Ordonnance n° 2019-76 of 6 February 2019 was published in the Journal Officiel on February 7. The following are the principal terms affecting the immigration rights of UK nationals.

A transition period of 3 to 12 months. UK nationals continuing their stay and professional activities beyond the Brexit date may do so, as before such date, for a minimum period of three months from the Brexit date. A decree will be published that will set the final end date of the transition, which will be within 12 months of the Brexit date. Beyond this final end date, UK nationals must be in possession of the appropriate permits covering their stay and professional activities in France (Article 1 of the Order).

Presence of less than five years. UK nationals having resided for less than five years as of the Brexit date must apply for the various permits to stay according to their status (e.g., student, employee, temporary worker, posted worker, independent professional, unemployment beneficiary, family member, long-term visitor). Such permits, when allowing work, will not be conditioned on labor market tests (Article 2).

Presence of five years or more. UK nationals having resided for five years or more in France as of the Brexit date will be entitled to the Residency Card, with 10-year validity (Article 3).

UK nationals practicing law in France. UK nationals who exercise the profession of lawyer (avocat) in France, based on their EU rights, may continue to do so for a period of 12 months from the Brexit date. Such lawyers may benefit from the disposition of Article 89 of the law of 31 December 1971 (Article 13).

Article 89 of the law of 31 December 1971 facilitates the registration of foreign lawyers with a French bar association after showing that they “effectively and regularly practiced French law on [French] national territory for a period of at least 3 years.” Such activity must be demonstrated to the French bar association with which the foreign lawyer wishes to register. If over the three-year period the practice of French law was for a shorter period, the bar association will have discretion to determine if the foreign lawyer can practice French law.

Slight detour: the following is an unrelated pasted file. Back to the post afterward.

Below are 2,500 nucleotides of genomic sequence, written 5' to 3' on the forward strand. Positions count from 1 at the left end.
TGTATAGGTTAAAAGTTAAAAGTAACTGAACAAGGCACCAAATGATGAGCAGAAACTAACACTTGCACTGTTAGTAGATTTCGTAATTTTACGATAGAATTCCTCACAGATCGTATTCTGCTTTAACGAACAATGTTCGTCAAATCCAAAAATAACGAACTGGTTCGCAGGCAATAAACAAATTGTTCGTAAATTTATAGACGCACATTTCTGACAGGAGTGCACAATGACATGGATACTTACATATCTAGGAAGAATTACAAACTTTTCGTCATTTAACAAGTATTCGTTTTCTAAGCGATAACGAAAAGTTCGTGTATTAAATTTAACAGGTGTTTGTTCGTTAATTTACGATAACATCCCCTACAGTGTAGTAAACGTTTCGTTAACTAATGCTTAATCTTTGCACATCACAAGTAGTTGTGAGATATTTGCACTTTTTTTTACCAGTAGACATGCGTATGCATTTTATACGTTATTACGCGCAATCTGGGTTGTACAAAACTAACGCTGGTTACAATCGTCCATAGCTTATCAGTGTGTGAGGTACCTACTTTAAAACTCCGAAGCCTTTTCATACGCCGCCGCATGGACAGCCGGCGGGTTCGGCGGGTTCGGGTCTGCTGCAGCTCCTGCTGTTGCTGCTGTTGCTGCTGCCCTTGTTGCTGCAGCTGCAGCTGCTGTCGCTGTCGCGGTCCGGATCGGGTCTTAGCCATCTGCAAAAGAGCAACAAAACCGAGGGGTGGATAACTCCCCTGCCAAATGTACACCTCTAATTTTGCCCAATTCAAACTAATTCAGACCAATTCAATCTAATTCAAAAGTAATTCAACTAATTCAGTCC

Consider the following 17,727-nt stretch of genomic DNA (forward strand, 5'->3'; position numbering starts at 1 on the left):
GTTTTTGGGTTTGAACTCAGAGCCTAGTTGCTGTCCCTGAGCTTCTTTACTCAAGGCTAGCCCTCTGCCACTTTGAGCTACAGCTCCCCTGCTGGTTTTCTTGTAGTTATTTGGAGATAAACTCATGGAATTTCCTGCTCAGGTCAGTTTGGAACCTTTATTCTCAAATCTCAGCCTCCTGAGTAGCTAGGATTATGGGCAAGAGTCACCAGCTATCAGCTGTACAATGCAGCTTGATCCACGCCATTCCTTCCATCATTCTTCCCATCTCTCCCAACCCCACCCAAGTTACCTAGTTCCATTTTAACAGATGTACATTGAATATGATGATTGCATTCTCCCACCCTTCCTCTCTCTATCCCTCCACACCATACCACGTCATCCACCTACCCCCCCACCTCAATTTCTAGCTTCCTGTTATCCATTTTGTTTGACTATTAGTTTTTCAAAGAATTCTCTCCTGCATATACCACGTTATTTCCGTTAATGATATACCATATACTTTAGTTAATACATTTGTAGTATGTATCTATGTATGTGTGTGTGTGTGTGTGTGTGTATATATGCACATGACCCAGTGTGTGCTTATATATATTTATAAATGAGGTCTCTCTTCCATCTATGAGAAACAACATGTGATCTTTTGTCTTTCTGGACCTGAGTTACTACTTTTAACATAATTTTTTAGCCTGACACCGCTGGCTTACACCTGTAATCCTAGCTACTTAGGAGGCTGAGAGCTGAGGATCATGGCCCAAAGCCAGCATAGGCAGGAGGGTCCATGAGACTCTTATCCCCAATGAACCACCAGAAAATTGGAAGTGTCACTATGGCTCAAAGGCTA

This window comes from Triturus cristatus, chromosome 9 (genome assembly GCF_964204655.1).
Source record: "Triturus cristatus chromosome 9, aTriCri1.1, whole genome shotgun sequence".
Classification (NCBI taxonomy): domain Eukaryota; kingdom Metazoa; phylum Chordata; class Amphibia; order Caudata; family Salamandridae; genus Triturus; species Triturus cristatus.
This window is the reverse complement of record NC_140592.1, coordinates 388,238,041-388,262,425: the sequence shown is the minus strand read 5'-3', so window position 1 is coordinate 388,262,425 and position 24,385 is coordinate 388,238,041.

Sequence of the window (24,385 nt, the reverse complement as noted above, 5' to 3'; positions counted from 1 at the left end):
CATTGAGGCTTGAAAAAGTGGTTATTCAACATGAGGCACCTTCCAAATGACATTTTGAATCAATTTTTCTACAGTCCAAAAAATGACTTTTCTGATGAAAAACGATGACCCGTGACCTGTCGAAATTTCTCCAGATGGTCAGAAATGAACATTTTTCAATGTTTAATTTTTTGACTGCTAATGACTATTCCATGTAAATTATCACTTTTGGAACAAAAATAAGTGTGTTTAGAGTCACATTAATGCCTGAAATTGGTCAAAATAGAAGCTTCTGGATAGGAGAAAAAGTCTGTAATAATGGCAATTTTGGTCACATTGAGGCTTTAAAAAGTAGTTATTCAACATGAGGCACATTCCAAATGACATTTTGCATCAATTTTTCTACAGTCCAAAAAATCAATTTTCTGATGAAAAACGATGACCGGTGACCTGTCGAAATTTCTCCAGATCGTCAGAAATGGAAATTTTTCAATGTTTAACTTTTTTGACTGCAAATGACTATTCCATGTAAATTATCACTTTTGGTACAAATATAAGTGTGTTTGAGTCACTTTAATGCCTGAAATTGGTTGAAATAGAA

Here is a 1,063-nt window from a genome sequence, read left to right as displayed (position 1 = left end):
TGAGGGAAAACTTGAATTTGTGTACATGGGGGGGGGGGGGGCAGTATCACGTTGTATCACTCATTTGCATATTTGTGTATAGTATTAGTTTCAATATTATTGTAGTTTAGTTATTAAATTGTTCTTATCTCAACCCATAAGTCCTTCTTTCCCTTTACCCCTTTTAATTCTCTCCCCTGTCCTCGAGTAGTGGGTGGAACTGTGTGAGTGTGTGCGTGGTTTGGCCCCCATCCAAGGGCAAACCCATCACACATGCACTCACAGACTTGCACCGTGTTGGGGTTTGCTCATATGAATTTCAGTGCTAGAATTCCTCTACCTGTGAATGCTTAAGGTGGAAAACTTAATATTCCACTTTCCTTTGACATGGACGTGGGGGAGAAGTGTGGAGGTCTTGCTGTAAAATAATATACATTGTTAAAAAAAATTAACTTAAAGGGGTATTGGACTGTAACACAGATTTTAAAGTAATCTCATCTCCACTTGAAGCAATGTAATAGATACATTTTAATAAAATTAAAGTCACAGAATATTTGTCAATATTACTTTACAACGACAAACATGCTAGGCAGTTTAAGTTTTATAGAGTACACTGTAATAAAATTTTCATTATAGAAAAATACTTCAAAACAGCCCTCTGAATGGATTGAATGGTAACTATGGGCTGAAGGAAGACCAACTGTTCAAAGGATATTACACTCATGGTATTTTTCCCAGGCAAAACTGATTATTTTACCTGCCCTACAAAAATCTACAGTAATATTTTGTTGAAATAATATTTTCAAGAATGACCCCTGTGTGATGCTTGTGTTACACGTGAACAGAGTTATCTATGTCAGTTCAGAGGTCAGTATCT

Subsidiaries of law firms formed under UK law and registered with a French bar association on the Brexit date may continue to pursue their activities in France beyond that date, even if no lawyer registered under a UK qualification is still practicing within that structure. No new structure under UK law may be created in France after the Brexit date (Article 16).

Reciprocity required. The Order states that the preferential treatment provided for UK nationals can be suspended by a State Council decree, after three months following the Brexit date, if the French government observes that the UK government has not taken equivalent dispositions toward French nationals (Article 19).

Other areas. The 10-page order is quite dense. It touches on many areas (such as recognition of professional qualifications, cross-border service provision, welfare, health coverage, and jobs reserved for French and EU nationals). A decree to implement this order will soon be published.


A new decree outlines measures that will apply if the UK leaves the EU without a deal.

With Decree 25 March 2019, n. 22, the Italian government has outlined the measures that will apply if the United Kingdom (UK) leaves the European Union (EU) without a deal. In particular, article 14 refers to the residency rights of UK nationals and their non-EU family members living in Italy, and article 15 refers to citizenship applications.

UK citizens residing in Italy and their non-EU family members can apply for EU residence permits for long-term residents by December 31, 2020, if upon the date of Brexit they have regularly resided in Italy for at least five years. UK citizens residing in Italy and their non-EU family members can apply for EU residence permits “for residency” (per residenza), valid for five years, if upon the date of Brexit they have regularly resided in Italy for less than five years.

Starting on January 1, 2021, UK citizens and their non-EU family members who do not comply with these provisions will be subject to the same sanctions applicable to all noncompliant non-EU nationals.